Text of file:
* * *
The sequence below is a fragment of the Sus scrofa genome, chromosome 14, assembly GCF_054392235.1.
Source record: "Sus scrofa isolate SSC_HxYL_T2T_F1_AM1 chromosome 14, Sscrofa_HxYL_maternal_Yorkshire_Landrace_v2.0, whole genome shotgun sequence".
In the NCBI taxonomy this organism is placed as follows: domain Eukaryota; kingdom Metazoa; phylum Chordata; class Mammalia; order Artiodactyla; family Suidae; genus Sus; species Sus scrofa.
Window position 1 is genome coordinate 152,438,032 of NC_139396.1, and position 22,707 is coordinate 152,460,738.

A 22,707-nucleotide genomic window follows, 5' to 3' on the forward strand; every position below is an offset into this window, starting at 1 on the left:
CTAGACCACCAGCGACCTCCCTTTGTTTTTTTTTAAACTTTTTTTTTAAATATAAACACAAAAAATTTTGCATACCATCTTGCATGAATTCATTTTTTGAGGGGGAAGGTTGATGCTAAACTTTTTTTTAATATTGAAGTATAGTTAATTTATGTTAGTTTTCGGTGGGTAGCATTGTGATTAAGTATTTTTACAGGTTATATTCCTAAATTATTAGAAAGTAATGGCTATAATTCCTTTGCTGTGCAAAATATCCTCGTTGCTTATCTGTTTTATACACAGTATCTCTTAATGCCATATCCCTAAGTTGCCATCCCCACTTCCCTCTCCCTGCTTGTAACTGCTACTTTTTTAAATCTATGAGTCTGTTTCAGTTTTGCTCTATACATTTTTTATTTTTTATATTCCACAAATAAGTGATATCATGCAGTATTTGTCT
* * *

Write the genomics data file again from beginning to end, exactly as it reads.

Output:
The sequence below is a fragment of the Sus scrofa genome, chromosome 14, assembly GCF_054392235.1.
Source record: "Sus scrofa isolate SSC_HxYL_T2T_F1_AM1 chromosome 14, Sscrofa_HxYL_maternal_Yorkshire_Landrace_v2.0, whole genome shotgun sequence".
In the NCBI taxonomy this organism is placed as follows: domain Eukaryota; kingdom Metazoa; phylum Chordata; class Mammalia; order Artiodactyla; family Suidae; genus Sus; species Sus scrofa.
Window position 1 is genome coordinate 152,438,032 of NC_139396.1, and position 22,707 is coordinate 152,460,738.

A 22,707-nucleotide genomic window follows, 5' to 3' on the forward strand; every position below is an offset into this window, starting at 1 on the left:
CTAGACCACCAGCGACCTCCCTTTGTTTTTTTTTAAACTTTTTTTTTAAATATAAACACAAAAAATTTTGCATACCATCTTGCATGAATTCATTTTTTGAGGGGGAAGGTTGATGCTAAACTTTTTTTTAATATTGAAGTATAGTTAATTTATGTTAGTTTTCGGTGGGTAGCATTGTGATTAAGTATTTTTACAGGTTATATTCCTAAATTATTAGAAAGTAATGGCTATAATTCCTTTGCTGTGCAAAATATCCTCGTTGCTTATCTGTTTTATACACAGTATCTCTTAATGCCATATCCCTAAGTTGCCATCCCCACTTCCCTCTCCCTGCTTGTAACTGCTACTTTTTTAAATCTATGAGTCTGTTTCAGTTTTGCTCTATACATTTTTTATTTTTTATATTCCACAAATAAGTGATATCATGCAGTATTTGTCT